My parents recently took a vacation to Orlando that involved a transfer at Toronto, and my mom said both planes made her stiff and unable to move. They had even upgraded to the Econo-Plus which has more leg room (it’s the front of the row).

  14. This seating would be a nightmare for emergency evacuation. The flight attendants would have to be trained solely for a plane using these seats and even then there would be many more deaths and injuries than in the existing arrangements.

  15. Thank you, Regan, for not speaking for those of us who are people with disabilities. I’m one of those who needs a mobility aid, in my case because my balance is SO bad that I fall over. A lot. I prefer walking upright and facing people directly and have chosen to use an approximately 5′ tall handmade wooden staff, which I and everyone else refer to as my stick, instead of a cane that would largely require me to hunch over. My stick has a wide, round foot with a better gripping and stability ability than a standard little rubber foot and works really well for me. I am also wide-hipped and have an unusually protuberant, rounded belly due to a medication I’m taking, in addition to being a small fat in general. I rarely have trouble with my stick but do get a lot of questions as well as a lot of compliments and comments about how I must hit people with it frequently. On airplanes my husband and I generally attempt to stow my stick in the overhead compartment because I do need it to be able to walk down the aisle. This configuration is an absolute nightmare from a mobility issue standpoint. I can picture trying, and failing miserably, to get into and to get out of any of these seats except the aisle seats. I would invariably end up falling onto people, since I do that anyway in a standard-configuration airplane no matter where I’m seated. The flight attendants will often take my stick and put it in an onboard closet, then retrieve it for me when needed, because of course I can’t stash it under my seat and the one in front of me.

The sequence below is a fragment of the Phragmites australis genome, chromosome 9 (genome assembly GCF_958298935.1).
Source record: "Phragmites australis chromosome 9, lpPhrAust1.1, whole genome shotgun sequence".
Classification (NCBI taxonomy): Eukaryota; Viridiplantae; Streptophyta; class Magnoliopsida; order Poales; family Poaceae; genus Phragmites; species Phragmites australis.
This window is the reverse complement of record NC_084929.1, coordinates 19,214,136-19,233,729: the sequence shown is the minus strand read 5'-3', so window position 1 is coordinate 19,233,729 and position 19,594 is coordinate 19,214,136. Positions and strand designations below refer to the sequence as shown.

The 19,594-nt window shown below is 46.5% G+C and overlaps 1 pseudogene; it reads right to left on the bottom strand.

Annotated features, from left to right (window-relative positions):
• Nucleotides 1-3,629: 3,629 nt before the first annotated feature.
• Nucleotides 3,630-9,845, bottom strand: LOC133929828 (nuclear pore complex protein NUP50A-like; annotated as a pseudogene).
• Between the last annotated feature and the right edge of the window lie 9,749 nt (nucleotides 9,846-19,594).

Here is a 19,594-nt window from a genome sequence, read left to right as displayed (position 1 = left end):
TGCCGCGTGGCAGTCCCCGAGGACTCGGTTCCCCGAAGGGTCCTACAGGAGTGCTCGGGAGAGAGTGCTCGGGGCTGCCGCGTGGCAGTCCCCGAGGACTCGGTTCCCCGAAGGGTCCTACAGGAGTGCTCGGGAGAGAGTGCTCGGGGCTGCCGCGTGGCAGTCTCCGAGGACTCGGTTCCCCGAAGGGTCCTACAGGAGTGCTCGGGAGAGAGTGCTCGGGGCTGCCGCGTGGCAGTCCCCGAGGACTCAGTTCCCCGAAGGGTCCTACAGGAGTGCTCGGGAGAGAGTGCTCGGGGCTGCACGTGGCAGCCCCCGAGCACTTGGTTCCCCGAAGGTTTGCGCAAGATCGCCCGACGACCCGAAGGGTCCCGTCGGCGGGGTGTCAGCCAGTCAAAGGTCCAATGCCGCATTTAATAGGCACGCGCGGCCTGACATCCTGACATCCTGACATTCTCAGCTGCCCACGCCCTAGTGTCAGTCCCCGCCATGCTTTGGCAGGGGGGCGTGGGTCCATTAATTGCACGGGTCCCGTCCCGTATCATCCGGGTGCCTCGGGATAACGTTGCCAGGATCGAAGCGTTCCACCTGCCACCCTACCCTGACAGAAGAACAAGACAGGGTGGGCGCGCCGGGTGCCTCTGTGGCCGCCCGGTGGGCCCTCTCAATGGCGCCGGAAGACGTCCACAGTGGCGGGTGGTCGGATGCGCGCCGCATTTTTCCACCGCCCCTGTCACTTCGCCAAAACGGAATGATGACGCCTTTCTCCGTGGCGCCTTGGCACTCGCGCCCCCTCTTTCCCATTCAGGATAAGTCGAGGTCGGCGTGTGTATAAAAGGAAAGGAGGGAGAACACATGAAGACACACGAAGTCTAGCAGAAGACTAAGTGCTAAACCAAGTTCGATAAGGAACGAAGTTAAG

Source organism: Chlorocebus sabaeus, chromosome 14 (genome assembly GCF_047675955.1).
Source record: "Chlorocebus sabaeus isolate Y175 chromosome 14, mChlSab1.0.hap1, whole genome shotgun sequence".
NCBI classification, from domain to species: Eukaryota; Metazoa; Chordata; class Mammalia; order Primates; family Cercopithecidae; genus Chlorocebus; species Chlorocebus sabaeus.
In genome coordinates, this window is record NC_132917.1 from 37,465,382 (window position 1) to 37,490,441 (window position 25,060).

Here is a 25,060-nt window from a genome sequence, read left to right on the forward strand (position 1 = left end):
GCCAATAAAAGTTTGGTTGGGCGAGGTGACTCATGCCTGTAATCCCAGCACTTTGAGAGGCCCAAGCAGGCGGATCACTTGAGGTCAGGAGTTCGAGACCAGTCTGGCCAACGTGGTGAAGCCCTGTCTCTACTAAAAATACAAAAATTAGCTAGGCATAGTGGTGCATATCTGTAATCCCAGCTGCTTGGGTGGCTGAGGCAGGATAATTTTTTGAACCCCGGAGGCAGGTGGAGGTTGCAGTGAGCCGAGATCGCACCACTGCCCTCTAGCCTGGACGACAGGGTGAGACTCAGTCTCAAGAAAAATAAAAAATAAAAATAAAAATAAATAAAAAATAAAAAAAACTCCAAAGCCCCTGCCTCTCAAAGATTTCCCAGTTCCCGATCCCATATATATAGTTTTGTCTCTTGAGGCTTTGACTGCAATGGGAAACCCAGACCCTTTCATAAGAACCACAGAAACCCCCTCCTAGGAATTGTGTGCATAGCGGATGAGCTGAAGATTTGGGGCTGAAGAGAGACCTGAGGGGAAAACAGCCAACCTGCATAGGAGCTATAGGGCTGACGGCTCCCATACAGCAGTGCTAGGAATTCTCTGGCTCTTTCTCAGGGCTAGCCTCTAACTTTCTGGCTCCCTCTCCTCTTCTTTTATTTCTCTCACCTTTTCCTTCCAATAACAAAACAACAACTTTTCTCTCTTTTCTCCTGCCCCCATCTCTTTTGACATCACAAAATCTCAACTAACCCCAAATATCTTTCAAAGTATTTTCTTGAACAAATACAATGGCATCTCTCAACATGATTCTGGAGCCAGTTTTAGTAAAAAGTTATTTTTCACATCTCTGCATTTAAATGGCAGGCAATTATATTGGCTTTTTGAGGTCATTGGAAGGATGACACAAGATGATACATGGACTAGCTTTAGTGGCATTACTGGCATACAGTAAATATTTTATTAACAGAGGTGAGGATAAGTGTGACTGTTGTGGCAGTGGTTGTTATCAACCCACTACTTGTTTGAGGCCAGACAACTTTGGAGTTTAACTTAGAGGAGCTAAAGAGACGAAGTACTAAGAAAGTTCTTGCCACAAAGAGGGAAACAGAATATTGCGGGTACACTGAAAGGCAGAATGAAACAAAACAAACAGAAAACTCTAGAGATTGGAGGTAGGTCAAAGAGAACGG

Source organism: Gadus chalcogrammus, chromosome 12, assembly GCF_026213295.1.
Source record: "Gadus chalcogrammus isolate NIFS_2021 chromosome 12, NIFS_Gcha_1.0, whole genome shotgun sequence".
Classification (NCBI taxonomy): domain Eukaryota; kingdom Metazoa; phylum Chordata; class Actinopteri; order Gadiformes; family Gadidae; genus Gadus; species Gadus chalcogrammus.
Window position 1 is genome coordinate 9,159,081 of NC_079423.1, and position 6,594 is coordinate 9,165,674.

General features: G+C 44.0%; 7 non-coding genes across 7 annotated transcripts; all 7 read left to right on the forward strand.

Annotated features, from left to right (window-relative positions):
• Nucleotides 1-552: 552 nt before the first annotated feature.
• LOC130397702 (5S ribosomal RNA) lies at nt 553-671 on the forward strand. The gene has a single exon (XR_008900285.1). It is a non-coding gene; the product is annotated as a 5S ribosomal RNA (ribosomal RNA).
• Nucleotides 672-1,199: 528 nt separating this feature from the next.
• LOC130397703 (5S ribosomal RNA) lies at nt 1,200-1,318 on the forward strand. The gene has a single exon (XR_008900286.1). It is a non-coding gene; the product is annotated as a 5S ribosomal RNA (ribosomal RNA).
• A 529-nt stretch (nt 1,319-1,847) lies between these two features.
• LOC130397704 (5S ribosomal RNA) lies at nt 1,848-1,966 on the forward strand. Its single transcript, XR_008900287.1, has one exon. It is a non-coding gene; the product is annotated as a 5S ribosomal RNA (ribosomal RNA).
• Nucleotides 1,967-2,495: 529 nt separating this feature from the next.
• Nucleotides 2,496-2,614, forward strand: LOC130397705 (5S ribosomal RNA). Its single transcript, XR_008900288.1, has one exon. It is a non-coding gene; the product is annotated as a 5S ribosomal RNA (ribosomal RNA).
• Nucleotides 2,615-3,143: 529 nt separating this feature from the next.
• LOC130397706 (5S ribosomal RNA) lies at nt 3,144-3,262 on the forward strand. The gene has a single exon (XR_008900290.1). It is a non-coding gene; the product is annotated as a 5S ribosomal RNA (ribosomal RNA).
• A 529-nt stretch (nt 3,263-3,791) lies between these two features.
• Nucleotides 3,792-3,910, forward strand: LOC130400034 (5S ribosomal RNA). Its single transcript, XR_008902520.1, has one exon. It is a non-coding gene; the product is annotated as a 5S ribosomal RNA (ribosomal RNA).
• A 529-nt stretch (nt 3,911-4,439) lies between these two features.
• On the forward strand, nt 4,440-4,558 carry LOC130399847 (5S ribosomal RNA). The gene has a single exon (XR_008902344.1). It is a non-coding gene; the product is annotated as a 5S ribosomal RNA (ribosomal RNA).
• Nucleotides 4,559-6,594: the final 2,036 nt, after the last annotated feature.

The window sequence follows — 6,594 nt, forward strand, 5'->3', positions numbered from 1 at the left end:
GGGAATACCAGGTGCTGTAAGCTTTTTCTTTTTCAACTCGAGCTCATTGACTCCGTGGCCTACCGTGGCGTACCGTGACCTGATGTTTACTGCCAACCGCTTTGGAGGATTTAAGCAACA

Never have I had any problem with my stick at the airport, including in the TSA screening. All they ever want to do is run it through their xray machine that they use for everything else. If this configuration or anything similarly limiting for people who have disabilities becomes commonplace, I may not be able to fly in the future.

    My husband’s most common solution to the problems I encounter flying in a three-across configuration, as well as the edema he gets from cramped plane configurations, is to upgrade us to first class if possible any time we have to fly. When we go to California, usually to visit my family, we drive if we can but have been known to fly if necessary, and there a first-class upgrade on our usual airline of choice is pretty reasonable in price although we are not frequent fliers and don’t have any sort of status with any airline.

    I am *extremely* concerned about this proposal and what may come of proposals like this. For safety reasons, as others have pointed out, the FAA will likely prohibit this exact seating type, but there’s likely to be something similarly impedimentary coming within the next decade. Maybe the best way for those of us with mobility aids, other mobility differences, and those of us who inhabit bodies with curves, roundnesses, thicknesses, and fat to deal with this is start our own airline and compete…

    1. I have wondered for years why some entrepreneur with funds doesn’t start an airline with wider, more comfortable seats — regular sized plane, but with two seats where planes now have three. I would think that a GREAT many large people (tall, broad shouldered, wide-hipped, etc., as well as fat) would become extremely loyal customers almost immediately. I certainly would. Obviously they’d have to charge more per ticket to make it work — sort of like a whole plane full of British Air’s “World Traveller Plus” seats — so I know this would not help people on very tight budgets. But still, it seems so obvious a market that I really do wonder why no-one has done it.

  16. This seating arrangement looks like a nightmare to everyone! Imagine a mother travelling with children, and one needs the loo. Imagine an orchestra, travelling with instruments (typically hand-luggage)? Where will they put them? It’s simply the commercial principles getting so cheapskate that they are not user-friendly anymore. I sure don’t ever want to sit that close to strangers for any length of time.